To be sure, we remain some distance from perfection. The state legislature is in a bit of turmoil. Sexual harassment and assault allegations have cost the Senate its leader and led to a shocking display of spontaneous debate in the House. Meanwhile, the House has abolished term limits, allowing Speaker Robert DeLeo to serve basically indefinitely. And there are still many, many races where incumbents are unopposed as of now.

But the burst of democratic activity suggests people are setting out to change policies, and possibly their representatives, each in their own way. That's a healthy thing, and the way it's supposed to be. We thought the focus this year would be at the top of the ticket; instead it seems to be coming from the bottom up.

MPG ICYMI

This week's WBUR poll covered a lot of ground, and spawned several stories:

  • And in an ambitious crossover event, The Horse Race jumped over to Morning Edition to discuss Baker, Warren, and the new tax law, which is still viewed skeptically in Massachusetts.

Speaking of The Horse Race, last week we recapped some of the developing topics we've covered since starting the pod, namely the race for the third congressional district and the rising tide of women in Massachusetts politics. The episode also looked at the literal rising tides in our first "storm politics" segment.

This week, we took a detailed look at WBUR poll data for the senate race and gun policy, and spoke with a representative from Our Revolution Massachusetts on their emerging political power.

The Crosstabs

FiveThirtyEight puts Trump's approval rate at 40 percent, disapproval at 53 percent. They also have the generic ballot with Democrats at 47 percent, Republicans at 41 percent.

A recent NBC News/WSJ poll has the generic ballot farther apart, with Democrats holding a 10 point lead.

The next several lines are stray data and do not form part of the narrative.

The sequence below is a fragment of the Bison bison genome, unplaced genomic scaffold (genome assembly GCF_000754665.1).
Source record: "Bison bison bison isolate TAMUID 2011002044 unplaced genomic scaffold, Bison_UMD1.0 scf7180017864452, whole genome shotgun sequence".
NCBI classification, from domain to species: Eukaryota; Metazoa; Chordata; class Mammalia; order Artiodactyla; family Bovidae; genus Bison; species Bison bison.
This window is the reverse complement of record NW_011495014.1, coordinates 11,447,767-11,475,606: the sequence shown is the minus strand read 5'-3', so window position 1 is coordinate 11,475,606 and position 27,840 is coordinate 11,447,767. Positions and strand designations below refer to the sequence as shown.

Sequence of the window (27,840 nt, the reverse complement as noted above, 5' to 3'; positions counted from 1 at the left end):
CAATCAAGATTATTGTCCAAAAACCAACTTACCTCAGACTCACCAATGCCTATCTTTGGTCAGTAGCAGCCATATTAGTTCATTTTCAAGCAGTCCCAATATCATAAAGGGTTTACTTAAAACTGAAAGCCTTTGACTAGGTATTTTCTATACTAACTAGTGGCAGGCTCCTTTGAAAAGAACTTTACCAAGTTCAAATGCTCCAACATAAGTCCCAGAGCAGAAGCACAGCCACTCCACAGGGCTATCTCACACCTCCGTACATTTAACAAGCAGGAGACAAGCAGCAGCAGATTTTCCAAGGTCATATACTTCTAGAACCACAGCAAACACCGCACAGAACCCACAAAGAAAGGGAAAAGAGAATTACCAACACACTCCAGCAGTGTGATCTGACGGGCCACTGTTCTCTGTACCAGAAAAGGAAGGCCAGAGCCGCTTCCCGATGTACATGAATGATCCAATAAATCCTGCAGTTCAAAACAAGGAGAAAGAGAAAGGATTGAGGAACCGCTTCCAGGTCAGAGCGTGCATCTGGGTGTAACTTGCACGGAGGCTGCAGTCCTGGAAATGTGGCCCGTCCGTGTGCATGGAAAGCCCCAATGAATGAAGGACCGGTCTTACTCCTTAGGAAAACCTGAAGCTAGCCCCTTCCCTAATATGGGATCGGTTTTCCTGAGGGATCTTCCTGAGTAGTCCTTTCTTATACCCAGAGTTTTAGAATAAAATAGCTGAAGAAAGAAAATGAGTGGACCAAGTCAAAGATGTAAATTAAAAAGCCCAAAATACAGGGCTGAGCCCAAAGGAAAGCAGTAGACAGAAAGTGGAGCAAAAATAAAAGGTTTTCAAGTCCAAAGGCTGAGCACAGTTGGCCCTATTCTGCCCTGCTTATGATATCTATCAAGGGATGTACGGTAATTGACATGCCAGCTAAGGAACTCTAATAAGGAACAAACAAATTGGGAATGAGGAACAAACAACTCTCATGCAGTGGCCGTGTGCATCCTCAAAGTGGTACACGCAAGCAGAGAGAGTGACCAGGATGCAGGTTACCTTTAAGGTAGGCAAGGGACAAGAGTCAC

Pew is out with a major new report on changes in political affiliation. Perhaps the biggest change has to do with education, where Democrats are gaining college-educated voters but losing those without college degrees.

A Quinnipiac poll finds a majority of Americans favor life without parole over the death penalty, for the first time since Quinnipiac started asking the question in 2004. The poll also finds 71 percent are opposed to the death penalty for people convicted of selling drugs that led to lethal overdoses, including 57 percent of Republicans.

An Ipsos/USA Today poll of Americans aged 13 to 24 finds 43 percent view crime and gun violence as a major concern. Nearly one third plan to participate in the upcoming gun control protests. The same poll finds 59 percent say politicians and and traditional political parties do not care about people like them, and 68 percent believe the economy is rigged to favor the rich.

According to a Huffington Post/YouGov poll, confidence in the possibility of passing stricter gun laws has declined, even as Americans continue to support reforms.

Pew finds that Republicans are driving an overall increase in positive views of the economy: 74 percent of Republicans now see the economy positively, compared to 57 percent in October. Overall, 53 percent have a positive view of the economy.

Nearly 1 million children were left out of the 2010 census. A FiveThirtyEight feature looks at how it happened and what the Census Bureau is doing to prepare for 2020.

TheUpshot -- ie, the people who brought you The Needle -- have come up with a very nifty visualization of a disturbing new report on class and race in America.

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North Carolina State has started a project tracking how polls, both good and bad, are shared on social media. So far the findings are not promising: bad polls spread faster than good ones. So help us fight the madness. Retweet our polls. You'll feel better, live longer, and make the internet a better place. It's just science.

NC State's infographic graphic pretty much sums it up:

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Finally, today MPG bids farewell to Jake Rubinstein, who is leaving to take an analyst position at Brilliant Corners Research and Strategy, a DC-based polling firm. Jake created our state House and Senate election tracker maps, and wrote on election issues. We will miss his data savvy and his impressive knowledge of local races. Good luck Jake!